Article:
Exercise for varicose veins can improve your venous health and reduce your chance of developing Deep Vein Thrombosis (DVT).
Question: I want to know which exercises work best since my EVLT treatment (in New York) did not get me the good results that I expected.
Answer: Ones ability to exercise, and the types of exercise a person can complete, varies greatly. Speaking in generalities, exercise that benefits lower extremity venous health does not have to be significantly strenuous.
The act of walking briskly is enough to challenge the veins to be compliant. A brisk walk is a relative term depending on your fitness level and may be slow or quite fast compared to others. According to HealthCorps, one measure to quantify brisk walking is “steps per minute,” and 100 steps per minute is considered brisk walking or moderate intensity.
In warmer climates, for patients that have hip, knee, or back issues, movement in the pool is beneficial. This can include any for of shallow water leg exercises such as standing knee lifts or hip kickers. If you are comfortable in deeper water, try doing scissor kicks with your legs while hanging onto the side of the pool. Kick one leg backward and one leg forward at the same time like opening and closing a pair of scissors.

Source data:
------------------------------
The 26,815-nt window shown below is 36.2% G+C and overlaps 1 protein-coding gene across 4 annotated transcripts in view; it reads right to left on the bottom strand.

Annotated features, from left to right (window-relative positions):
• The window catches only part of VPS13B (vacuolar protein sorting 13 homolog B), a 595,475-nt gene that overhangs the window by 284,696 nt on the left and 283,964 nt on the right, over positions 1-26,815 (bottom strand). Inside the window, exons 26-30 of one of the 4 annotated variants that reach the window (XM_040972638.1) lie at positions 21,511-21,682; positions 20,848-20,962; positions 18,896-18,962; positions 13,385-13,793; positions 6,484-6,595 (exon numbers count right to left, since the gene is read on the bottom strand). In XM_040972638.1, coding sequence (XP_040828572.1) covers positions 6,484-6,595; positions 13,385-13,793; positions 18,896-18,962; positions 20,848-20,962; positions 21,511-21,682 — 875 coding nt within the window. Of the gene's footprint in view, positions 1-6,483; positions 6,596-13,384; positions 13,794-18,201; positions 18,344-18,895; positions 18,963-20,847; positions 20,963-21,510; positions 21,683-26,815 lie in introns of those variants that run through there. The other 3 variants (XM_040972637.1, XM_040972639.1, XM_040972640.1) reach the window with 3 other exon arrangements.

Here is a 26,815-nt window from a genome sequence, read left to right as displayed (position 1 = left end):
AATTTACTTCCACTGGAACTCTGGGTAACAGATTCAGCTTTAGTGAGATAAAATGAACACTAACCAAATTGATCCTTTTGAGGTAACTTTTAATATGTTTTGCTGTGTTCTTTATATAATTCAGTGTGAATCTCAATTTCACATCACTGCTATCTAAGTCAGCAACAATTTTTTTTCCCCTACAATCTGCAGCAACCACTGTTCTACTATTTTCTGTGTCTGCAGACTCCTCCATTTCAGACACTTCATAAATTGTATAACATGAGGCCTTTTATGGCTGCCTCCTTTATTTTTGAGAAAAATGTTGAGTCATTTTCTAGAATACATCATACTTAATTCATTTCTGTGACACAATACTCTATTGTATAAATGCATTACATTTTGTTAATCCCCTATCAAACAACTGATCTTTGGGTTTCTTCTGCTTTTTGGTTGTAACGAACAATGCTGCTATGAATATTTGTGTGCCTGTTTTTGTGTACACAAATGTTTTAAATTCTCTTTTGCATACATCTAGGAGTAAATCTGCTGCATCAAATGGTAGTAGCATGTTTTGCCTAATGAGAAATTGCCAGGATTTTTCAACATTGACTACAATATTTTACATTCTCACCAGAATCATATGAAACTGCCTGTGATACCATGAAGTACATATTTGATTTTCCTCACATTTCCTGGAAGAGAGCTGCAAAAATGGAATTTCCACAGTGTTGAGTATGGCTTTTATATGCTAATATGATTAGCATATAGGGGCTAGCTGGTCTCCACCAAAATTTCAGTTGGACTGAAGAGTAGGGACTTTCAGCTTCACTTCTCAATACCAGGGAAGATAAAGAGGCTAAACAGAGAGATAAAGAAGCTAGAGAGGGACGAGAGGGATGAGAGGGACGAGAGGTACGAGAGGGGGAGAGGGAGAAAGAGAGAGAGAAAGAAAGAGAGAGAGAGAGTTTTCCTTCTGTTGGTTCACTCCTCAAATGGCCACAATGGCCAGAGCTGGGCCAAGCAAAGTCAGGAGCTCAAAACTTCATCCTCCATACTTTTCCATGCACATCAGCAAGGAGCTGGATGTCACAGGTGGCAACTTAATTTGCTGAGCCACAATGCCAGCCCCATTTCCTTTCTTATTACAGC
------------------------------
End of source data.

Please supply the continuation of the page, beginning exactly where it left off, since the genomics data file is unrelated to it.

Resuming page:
For patients who enjoy yoga and other movement/stretching activities, these are appropriate as well. An article posted by StyleCraze describes 7 yoga poses that help with varicose veins. These mostly include leg elevation poses that help ease leg pressure you may be feeling.
In conclusion, anything that gets the body up and moving tends to benefit sufferers of chronic venous insufficiency. An important thing to remember is all of these tips lower the risk of developing deep vein thrombosis (DVT).